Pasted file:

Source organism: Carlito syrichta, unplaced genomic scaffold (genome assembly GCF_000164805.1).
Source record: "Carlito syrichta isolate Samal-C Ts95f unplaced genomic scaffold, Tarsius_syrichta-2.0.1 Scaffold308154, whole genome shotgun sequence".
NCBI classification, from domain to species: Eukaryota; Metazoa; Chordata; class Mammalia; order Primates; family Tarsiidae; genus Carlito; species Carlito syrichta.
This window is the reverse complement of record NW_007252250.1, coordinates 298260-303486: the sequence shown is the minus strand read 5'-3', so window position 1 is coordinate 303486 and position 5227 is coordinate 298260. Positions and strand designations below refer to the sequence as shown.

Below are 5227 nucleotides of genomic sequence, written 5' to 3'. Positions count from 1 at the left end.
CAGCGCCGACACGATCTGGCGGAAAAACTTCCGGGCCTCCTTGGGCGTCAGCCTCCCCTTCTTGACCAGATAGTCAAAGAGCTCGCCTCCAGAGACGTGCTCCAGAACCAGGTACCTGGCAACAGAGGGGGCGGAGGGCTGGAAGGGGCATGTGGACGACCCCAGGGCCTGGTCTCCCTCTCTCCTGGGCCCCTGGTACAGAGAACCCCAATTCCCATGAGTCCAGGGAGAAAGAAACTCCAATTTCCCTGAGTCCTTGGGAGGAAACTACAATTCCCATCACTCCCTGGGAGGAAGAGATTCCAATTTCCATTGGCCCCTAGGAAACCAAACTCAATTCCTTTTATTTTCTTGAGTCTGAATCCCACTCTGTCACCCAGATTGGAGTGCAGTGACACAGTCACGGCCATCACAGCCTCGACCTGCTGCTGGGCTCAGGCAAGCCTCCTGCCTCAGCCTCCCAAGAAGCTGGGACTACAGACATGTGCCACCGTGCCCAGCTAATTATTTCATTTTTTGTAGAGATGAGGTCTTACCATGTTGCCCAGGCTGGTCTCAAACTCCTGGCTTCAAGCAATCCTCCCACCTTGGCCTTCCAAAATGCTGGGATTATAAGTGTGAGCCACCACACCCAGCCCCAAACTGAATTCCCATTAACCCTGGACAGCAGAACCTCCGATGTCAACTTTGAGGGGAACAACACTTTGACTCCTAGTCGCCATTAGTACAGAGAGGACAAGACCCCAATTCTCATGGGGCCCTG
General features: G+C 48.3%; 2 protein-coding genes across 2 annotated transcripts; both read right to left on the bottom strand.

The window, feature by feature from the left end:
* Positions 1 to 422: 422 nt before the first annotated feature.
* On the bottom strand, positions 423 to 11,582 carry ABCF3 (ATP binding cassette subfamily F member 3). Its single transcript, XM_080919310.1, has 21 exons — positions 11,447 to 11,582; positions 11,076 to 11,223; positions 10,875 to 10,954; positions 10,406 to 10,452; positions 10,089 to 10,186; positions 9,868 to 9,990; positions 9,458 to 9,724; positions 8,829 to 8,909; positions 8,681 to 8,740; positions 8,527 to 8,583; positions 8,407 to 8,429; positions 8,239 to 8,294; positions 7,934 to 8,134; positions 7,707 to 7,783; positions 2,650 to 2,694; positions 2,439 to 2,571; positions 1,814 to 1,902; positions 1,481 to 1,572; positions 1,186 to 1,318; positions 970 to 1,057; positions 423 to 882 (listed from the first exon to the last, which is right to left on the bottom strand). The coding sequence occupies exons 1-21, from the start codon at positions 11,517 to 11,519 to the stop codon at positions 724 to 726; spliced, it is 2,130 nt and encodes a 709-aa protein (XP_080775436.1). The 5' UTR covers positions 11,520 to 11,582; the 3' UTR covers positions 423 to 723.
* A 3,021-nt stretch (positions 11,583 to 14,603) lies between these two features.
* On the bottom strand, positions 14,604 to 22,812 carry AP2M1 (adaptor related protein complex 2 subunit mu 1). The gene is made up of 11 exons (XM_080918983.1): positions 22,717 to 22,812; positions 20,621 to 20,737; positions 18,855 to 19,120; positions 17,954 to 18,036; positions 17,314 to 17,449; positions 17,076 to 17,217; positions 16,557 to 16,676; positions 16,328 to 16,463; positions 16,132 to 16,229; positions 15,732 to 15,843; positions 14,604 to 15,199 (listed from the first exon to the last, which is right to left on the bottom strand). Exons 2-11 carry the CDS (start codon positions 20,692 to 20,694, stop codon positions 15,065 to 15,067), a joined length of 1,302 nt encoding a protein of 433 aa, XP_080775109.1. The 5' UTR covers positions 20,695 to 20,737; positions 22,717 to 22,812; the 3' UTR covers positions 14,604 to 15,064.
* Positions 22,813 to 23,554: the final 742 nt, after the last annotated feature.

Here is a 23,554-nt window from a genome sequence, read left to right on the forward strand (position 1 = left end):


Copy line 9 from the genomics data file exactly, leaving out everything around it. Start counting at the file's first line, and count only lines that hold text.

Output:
* Positions 1 to 422: 422 nt before the first annotated feature.